Consortium companies have so far deprived African governments of $11 billion in taxes each year; a major concern that requires the immediate attention of G7 world leaders, who will be gathering for a summit this weekend. They will need to ensure that the summit not only focuses on resource efficiency and the development agenda in Africa, but also set up a new global body to regulate corporate taxation, Oxfam said on Monday.

“It’s absurd that there are international organisations for trade, health and football but not for tax,” Oxfam International executive director Winnie Byanyima said. For reasons such as this, the withholding of taxes in Africa has steadily increased, increasing concern among businesses. By shifting profits overseas to lower tax regimes, these companies are able to escape paying taxes to African countries. But considering the fact that this continent serves as a major source of revenue, the favour ought to be returned. How would Africa be able to advance towards the kind of development it seeks without adequate funds?

Collecting more taxes should make African countries less dependent on aid, thereby creating a more favourable environment for the new set of development goals aimed at ending extreme poverty by September. Claire Godfrey, Oxfam senior adviser and author of the report, explained that funding this agenda over the course of 15 years is crucial to making progress. She also added that tax reform would go a long way towards funding new commitments to improve schooling and healthcare. “G7-based companies alone avoid about $6 billion a year in taxes due to African governments, more than three times the amount the Ebola-affected countries of Sierra Leone, Liberia, Guinea and Guinea-Bissau need to plug their funding gaps to deliver free primary healthcare.”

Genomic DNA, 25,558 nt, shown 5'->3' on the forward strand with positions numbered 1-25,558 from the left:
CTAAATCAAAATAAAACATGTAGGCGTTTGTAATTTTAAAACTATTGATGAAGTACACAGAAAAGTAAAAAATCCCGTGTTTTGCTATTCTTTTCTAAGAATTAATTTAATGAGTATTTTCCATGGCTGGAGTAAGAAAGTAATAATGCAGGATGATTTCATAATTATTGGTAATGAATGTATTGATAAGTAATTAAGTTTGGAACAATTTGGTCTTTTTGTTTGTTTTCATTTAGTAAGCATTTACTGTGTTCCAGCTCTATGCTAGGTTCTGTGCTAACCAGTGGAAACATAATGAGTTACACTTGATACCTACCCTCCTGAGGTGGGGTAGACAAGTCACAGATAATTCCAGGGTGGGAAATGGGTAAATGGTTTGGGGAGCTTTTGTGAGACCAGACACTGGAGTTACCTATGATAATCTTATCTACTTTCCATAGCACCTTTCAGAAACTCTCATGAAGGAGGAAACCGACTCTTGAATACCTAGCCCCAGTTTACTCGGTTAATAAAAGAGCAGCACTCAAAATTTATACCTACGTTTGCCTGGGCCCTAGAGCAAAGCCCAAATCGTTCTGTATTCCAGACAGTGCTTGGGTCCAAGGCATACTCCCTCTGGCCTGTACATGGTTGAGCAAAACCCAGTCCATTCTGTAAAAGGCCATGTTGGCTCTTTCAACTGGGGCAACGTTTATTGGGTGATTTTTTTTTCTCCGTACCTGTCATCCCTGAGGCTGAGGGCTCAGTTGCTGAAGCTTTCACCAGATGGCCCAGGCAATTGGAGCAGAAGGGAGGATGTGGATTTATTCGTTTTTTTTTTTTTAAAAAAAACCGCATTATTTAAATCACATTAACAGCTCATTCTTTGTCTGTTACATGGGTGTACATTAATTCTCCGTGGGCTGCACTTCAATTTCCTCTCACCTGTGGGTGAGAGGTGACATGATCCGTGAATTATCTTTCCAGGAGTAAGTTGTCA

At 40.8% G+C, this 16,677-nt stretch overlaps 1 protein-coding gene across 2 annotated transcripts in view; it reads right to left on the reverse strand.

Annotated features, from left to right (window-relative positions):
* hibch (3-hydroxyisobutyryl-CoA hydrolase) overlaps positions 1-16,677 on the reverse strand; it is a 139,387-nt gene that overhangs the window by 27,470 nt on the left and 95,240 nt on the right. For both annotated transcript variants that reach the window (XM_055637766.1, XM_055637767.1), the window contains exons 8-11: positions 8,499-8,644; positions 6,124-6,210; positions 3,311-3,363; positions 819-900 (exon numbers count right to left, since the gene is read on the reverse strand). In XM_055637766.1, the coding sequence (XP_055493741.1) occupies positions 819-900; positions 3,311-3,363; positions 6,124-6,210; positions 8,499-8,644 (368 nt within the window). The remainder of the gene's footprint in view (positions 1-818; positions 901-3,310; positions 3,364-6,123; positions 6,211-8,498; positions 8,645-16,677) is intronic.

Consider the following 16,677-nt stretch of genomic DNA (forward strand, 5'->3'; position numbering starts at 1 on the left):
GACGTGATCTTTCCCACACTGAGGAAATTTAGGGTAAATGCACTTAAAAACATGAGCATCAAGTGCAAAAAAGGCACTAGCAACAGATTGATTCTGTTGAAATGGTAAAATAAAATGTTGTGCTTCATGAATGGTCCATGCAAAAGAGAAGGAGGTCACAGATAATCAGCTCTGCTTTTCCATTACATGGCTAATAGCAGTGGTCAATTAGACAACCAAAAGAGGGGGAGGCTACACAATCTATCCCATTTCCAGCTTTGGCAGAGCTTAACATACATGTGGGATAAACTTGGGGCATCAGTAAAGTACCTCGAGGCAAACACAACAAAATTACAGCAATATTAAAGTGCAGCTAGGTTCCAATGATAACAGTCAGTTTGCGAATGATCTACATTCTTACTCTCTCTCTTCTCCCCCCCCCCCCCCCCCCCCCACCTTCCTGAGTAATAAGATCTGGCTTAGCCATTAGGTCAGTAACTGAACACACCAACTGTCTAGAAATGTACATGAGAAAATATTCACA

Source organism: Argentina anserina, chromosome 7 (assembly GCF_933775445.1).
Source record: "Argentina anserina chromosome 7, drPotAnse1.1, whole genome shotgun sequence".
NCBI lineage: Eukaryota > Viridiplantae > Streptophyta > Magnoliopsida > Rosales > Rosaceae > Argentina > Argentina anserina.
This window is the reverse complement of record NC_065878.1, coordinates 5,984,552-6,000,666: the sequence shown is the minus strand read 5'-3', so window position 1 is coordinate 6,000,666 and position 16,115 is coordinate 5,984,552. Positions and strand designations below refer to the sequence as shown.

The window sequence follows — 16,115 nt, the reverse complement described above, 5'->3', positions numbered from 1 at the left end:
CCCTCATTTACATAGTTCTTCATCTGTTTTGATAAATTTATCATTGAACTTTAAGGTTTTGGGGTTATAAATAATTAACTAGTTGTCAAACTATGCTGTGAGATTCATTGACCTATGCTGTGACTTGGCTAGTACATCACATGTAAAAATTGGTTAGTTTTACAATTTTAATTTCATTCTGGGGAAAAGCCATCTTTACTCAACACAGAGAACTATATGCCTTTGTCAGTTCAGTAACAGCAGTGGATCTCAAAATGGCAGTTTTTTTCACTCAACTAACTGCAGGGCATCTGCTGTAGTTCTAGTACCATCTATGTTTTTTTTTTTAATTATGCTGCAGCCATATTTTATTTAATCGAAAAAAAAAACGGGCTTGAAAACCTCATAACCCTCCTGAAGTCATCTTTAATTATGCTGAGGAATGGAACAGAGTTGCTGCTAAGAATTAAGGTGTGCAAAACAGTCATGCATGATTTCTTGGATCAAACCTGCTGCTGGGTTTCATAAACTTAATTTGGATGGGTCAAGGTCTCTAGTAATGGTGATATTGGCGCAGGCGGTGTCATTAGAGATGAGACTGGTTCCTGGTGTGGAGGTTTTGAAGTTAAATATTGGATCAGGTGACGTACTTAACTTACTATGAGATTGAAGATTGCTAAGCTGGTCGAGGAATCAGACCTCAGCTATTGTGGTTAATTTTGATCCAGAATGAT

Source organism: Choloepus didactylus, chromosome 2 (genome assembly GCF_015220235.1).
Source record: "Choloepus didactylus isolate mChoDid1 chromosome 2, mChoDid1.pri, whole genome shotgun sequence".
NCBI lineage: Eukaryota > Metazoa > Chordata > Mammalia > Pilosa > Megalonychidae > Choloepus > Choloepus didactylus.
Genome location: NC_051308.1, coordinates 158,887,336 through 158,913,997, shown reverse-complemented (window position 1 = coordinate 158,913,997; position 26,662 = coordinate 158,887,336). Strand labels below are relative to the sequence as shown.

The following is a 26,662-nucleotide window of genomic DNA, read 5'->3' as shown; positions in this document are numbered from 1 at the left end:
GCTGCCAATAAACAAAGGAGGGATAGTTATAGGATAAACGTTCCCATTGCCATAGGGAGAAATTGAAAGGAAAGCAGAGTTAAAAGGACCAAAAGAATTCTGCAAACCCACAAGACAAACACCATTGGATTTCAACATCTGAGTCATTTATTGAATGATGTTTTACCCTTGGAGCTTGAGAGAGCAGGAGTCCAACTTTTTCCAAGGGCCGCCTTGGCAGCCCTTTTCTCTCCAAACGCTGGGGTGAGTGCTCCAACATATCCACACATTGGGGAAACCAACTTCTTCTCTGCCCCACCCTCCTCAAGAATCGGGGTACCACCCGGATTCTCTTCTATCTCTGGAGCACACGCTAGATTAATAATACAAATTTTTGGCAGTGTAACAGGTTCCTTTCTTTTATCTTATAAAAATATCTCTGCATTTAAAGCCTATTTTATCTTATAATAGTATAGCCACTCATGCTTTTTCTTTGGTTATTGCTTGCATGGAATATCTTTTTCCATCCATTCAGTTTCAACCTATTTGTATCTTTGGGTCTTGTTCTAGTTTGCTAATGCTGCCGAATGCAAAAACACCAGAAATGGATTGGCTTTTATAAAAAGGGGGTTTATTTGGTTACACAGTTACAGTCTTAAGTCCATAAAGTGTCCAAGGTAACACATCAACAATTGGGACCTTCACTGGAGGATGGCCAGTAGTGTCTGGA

Oxfam was able to deduce how much Africa loses from tax revenue annually from a United Nations report in April. This estimated $50 billion in illicit funds flow out of Africa each year- a large amount through corporate trade mis-pricing to avoid taxes or in transfers of illegitimate funds. This, when compared to the total financial aid the continent has received from the developed world, show that Africa can live without such handouts. Over the past 40 years, Africa has received $400 billion; a total of about $10 billion a year, five times less than the amount taken away.

Although the G7 summit, scheduled for June 7th and 8th in Bavaria, Germany, will largely focus on necessary measures to boost economic growth in Africa, there are other pressing matters. A paramount topic of discussion should revolve around reforming the global tax system.


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